$I(n) = 2^{-\delta_{n + 2}}e^{\frac18}(K_{\frac14}(\frac18)+nK_{\frac34}(\frac18))$ $ n = 0,1$

$I(n) = 2^{-\frac{\delta_{n + 2}}{2}}e^{\frac18}\pi(S_1I_{-\frac{1}{4}}(\frac18) + S_2I_{\frac{1}{4}}(\frac18) - S_3I_{\frac{3}{4}}(\frac18) + S_3I_{\frac{5}{4}}(\frac18))$ $ n \geq 2$.

$\delta_n$ is sequence A047268,
$S_1, S_2, S_3$ are explicitly given by you. Note that the coefficients are not simplified by being factored out, as is for example in I(2) where 3 is factored out. You need to multiply them back in to get the sequences so there will always be a coefficient of 1 outside the numerator.

Finally, if you really want to get compact, you can write the second expression as such:
$I(n) = 2^{-\frac{\delta_{n + 2}}{2}}e^{\frac18}\pi\sum\limits_{k = 1}^4 S_kI_{\frac{2k - 3}{2}}(\frac18)$.

Where $\delta_n$ and $S_1, S_2, S_3$ are defined as above, and $S_4 = -S_3$ (it appears implicitly in the summation).

Hope this helps!


Let us make the change of variables $t=\sinh \frac{x}{4}$. Since $$t^2+t^4=\frac{\sinh^2\frac{x}{2}}{4}=\frac{\cosh x-1}{8}$$ and $dt=\frac14 \cosh\frac{x}{4}dx$, the initial integral can be rewritten as \begin{align} I(n)&=\frac{e^{\frac18}}{4^{n+1}}\int_0^{\infty}\cosh\frac{x}{4}\sinh^{2n}\frac{x}{2}e^{-\frac18\cosh x}dx=\\ &=\frac{e^{\frac18}}{2^{4n+3}}\int_{-\infty}^{\infty}e^{\frac{x}{4}}\left(e^{\frac{x}{2}}-e^{-\frac{x}{2}}\right)^{2n}e^{-\frac18\cosh x}dx=\\ &=\frac{e^{\frac18}}{2^{4n+3}}\sum_{k=0}^{2n} \left(-1\right)^k {2n \choose k}\int_{-\infty}^{\infty}e^{(n-k+\frac{1}{4})x-\frac18\cosh x}dx=\\ &=\frac{e^{\frac18}}{2^{4n+2}}\sum_{k=0}^{2n} \left(-1\right)^k {2n \choose k} K_{n-k+\frac14}\left(\frac18\right). \end{align} At the last step, I use the integral representation $\displaystyle K_{\nu}(r)=\frac12\int_{-\infty}^{\infty}e^{-r\cosh x+\nu x}dx$.

Added: Using the recurrence relation $K_{\nu+1}(r)-K_{\nu-1}(r)=\frac{2\nu}{r}K_{\nu}(r)$, the last sum (1) can be expressed in terms of rational multiples of only two Macdonald functions, for example, $K_{\frac14}\left(\frac18\right)$ and $K_{\frac54}\left(\frac18\right)$. However it seems unlikely that the corresponding coefficients can be written in a nice way.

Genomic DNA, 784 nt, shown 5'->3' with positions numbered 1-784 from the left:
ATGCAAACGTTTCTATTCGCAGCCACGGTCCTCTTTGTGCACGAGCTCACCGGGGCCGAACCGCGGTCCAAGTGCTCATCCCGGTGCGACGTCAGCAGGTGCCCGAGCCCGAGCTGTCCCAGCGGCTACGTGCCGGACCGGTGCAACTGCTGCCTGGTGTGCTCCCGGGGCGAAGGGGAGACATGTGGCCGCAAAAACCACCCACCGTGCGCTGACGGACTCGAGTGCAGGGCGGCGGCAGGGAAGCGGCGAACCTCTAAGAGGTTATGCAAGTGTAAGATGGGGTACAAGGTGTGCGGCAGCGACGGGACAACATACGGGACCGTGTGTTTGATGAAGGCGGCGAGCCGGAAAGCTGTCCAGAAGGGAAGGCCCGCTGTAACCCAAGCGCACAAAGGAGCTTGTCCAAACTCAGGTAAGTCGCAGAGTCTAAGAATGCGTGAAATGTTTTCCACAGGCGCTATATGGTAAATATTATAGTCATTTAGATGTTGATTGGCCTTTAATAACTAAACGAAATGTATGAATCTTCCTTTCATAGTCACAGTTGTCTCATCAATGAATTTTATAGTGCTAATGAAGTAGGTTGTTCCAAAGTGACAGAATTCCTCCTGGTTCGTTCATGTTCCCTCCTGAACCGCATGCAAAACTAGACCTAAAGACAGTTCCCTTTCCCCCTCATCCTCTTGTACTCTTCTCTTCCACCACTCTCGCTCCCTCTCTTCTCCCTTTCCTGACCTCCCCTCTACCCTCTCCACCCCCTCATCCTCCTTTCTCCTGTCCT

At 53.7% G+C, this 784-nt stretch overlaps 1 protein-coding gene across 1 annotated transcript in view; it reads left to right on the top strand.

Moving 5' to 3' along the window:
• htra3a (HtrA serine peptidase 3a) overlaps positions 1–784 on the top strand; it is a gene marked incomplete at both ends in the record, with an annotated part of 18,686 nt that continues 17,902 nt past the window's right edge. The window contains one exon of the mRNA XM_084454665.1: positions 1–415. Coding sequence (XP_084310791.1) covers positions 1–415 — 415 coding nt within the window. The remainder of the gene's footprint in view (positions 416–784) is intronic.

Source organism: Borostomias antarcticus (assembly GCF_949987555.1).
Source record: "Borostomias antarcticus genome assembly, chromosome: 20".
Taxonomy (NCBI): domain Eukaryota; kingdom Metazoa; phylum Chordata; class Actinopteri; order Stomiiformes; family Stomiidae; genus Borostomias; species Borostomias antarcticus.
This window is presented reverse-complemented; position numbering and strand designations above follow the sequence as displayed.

• $\begingroup$ This was a very neat solution and the form looks more or less like the answer you would conceivably get from parametric differentiation, without all of the fuss that comes with it. Thanks for such an enlightening approach. It never would have occurred to me to use hyperbolic trig substitution. $\endgroup$ Jul 13, 2014 at 9:52
  • $\begingroup$ Very nice result! $\endgroup$
    – mike
    Jul 13, 2014 at 12:58
  • $\begingroup$ It seems the way to simplify this is by making use of the identity $$K_{\nu}(z) = \frac{\pi}{2}\frac{I_{-\nu}(z)-I_{\nu}(z)}{\sin(\nu\pi)}.$$ $\endgroup$ Jul 13, 2014 at 19:16

I would think that the parametric differentiation technique is probably easier to carry through:

$$\frac{\partial}{\partial r}K_{\nu}(r)= -(1/2)(K_{\nu-1}(r) + K_{\nu+1}(r))......(1)$$

EDIT: From the answer by O.L., we know that:


Thus we can get rid of $K_{\nu-1}(r)$ and obtain: $$\frac{\partial}{\partial r}K_{\nu}(r)= -K_{\nu+1}(r) +(1/2)\frac{2\nu}{r}K_{\nu}(r)......(3)$$

Therefore, as O.L. pointed out, the final result can be expressed as a linear combination of $K_{1/4}(1/8)$ and $K_{5/4}(1/8)$.

  • $\begingroup$ The issue is that I don't have to do just one derivative but $n$ of them. It's going to be a nightmare of an expression when all is said and done when done this way. The relatively nice output seems to suggest that there's a better way to do it (instead of having $n+1$ terms like parametric differentiation would give). $\endgroup$ Jul 13, 2014 at 2:47